Ayurveda book cover
context information

Āyurveda (आयुर्वेद, ayurveda) is a branch of Indian science dealing with medicine, herbalism, taxology, anatomy, surgery, alchemy and related topics. Traditional practice of Āyurveda in ancient India dates back to at least the first millenium BC. Literature is commonly written in Sanskrit using various poetic metres.

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Shilpashastra (iconography)

Source: Shodhganga: Vaisnava Agamas And Visnu Images

Tāmra (ताम्र) refers to “icons made of copper”, as defined in treatises such as the Pāñcarātra, Pādmasaṃhitā and Vaikhānasa-āgamas, extensively dealing with the technical features of temple art, iconography and architecture in Vaishnavism.—The Āgamas prescribe the metals and the results. The icon made of different metals brings different results. The icon of copper (tāmra) results in the promotion of progeny. [...] According to Atri, wood is adhama, mṛd-bera is madhyama, stone is uttama and the copper is uttamottama. [...] The dhruva icon made of copper result in good progeny and promotion of puṇya (meritoriou deed), states Kāśyapa.

Shilpashastra book cover
context information

Shilpashastra (शिल्पशास्त्र, śilpaśāstra) represents the ancient Indian science (shastra) of creative arts (shilpa) such as sculpture, iconography and painting. Closely related to Vastushastra (architecture), they often share the same literature.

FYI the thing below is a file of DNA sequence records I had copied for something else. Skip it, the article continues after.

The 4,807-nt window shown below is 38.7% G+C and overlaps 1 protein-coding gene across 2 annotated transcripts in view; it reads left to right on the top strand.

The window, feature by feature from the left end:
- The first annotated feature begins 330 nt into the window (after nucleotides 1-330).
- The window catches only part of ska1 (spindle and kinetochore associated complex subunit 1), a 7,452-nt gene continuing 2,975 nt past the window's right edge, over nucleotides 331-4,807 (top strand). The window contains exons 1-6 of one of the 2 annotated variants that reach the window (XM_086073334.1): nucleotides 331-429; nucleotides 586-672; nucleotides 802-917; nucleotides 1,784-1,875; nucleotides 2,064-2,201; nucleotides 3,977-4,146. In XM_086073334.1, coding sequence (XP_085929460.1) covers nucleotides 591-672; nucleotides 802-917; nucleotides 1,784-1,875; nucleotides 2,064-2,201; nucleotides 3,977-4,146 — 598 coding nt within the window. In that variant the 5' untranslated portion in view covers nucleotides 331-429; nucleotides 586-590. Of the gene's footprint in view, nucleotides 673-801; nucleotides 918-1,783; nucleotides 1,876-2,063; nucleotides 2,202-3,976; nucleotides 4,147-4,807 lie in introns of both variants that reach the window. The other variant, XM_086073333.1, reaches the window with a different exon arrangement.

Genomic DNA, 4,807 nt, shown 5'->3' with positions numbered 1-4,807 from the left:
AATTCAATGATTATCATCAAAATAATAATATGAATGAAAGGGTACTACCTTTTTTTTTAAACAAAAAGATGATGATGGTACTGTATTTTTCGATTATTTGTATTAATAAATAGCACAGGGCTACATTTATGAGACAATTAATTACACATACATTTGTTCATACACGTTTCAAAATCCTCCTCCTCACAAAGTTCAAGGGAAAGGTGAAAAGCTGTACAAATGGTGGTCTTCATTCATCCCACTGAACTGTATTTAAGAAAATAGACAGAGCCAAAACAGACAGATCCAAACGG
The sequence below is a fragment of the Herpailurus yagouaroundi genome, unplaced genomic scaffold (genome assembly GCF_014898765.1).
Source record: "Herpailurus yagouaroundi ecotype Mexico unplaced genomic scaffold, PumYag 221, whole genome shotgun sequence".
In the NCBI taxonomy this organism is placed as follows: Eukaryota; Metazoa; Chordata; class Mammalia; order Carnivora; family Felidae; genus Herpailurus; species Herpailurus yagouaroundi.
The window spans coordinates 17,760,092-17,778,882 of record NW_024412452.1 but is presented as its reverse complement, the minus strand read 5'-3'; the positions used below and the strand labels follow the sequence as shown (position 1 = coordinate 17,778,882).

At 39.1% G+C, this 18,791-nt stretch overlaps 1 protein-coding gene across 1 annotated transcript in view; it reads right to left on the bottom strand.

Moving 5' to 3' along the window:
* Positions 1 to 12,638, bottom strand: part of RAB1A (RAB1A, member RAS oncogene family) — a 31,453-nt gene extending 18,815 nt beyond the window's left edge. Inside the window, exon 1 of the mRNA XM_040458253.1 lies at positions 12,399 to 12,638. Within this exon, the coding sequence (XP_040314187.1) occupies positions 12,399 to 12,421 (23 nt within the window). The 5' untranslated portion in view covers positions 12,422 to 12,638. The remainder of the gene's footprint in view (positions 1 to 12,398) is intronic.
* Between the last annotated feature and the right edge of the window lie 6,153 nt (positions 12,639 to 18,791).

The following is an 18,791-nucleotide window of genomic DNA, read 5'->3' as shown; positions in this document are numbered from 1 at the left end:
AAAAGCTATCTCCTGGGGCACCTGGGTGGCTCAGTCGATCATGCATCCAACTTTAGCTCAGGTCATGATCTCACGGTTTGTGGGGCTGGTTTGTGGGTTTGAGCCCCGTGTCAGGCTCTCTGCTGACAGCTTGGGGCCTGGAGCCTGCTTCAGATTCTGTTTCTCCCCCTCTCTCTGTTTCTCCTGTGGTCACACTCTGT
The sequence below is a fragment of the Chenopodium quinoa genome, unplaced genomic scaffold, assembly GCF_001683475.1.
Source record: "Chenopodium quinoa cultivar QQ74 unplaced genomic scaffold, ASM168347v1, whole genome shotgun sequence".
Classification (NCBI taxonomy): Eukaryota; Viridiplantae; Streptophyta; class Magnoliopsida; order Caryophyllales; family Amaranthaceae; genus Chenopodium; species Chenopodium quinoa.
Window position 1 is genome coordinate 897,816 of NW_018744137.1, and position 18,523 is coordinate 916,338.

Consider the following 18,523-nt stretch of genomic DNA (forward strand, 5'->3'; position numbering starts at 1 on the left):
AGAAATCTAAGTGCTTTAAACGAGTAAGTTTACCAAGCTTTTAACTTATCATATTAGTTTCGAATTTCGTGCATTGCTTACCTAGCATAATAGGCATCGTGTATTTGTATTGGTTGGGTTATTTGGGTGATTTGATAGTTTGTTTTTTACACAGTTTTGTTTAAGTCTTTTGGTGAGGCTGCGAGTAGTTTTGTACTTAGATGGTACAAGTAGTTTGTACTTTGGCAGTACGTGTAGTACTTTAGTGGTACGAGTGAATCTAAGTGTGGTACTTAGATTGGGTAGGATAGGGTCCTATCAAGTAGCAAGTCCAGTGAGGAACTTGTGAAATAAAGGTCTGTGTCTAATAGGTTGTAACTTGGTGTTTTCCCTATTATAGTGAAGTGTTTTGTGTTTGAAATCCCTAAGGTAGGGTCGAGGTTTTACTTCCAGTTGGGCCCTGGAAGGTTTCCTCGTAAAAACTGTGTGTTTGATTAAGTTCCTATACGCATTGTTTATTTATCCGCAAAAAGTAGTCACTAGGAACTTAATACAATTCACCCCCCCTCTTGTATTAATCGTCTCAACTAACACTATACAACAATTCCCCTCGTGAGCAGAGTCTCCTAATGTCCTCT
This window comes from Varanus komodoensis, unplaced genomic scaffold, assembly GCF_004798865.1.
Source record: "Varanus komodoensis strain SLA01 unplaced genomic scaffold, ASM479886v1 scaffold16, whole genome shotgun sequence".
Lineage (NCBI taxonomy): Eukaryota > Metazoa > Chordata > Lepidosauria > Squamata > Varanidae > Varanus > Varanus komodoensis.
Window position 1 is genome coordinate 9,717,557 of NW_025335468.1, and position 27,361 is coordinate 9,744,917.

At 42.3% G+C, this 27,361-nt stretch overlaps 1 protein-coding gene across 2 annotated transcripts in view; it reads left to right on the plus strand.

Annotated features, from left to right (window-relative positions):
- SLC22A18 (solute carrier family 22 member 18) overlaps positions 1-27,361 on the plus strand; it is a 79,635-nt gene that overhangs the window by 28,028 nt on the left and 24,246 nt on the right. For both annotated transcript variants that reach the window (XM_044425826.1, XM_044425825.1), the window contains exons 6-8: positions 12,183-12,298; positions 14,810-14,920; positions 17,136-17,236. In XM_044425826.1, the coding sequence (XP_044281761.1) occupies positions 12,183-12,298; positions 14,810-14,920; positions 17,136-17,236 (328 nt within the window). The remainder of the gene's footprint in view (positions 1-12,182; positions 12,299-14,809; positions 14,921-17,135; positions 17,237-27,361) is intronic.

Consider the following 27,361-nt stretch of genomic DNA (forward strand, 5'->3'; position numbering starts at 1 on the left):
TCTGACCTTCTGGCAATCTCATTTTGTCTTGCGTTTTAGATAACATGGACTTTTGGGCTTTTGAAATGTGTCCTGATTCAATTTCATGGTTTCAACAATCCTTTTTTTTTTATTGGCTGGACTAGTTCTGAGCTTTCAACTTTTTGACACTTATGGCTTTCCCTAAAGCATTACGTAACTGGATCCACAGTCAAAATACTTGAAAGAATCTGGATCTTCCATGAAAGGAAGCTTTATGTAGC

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In Jainism

General definition (in Jainism)

Source: archive.org: Economic Life In Ancient India (as depicted in Jain canonical literature)

Tāmra (ताम्र) refers to “copper”: a metal that was typically mined, extracted and used (both domestic and industrial) in ancient India. Mining was an important industry at that time as well. The Jaina canonical texts mention about the extraction of various kinds of minerals, metals (e.g., tāmra) and precious stones. The term ‘āgara’ occurring intire texts denotes the mines which provided many kinds of mineral products. The references in the texts of various professions and trade in metallic commodities clearly show a highly developed industry of mining and metallurgy in that period.

General definition book cover
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Jainism is an Indian religion of Dharma whose doctrine revolves around harmlessness (ahimsa) towards every living being. The two major branches (Digambara and Svetambara) of Jainism stimulate self-control (or, shramana, ‘self-reliance’) and spiritual development through a path of peace for the soul to progess to the ultimate goal.

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India history and geogprahy

Source: Cologne Digital Sanskrit Dictionaries: Indian Epigraphical Glossary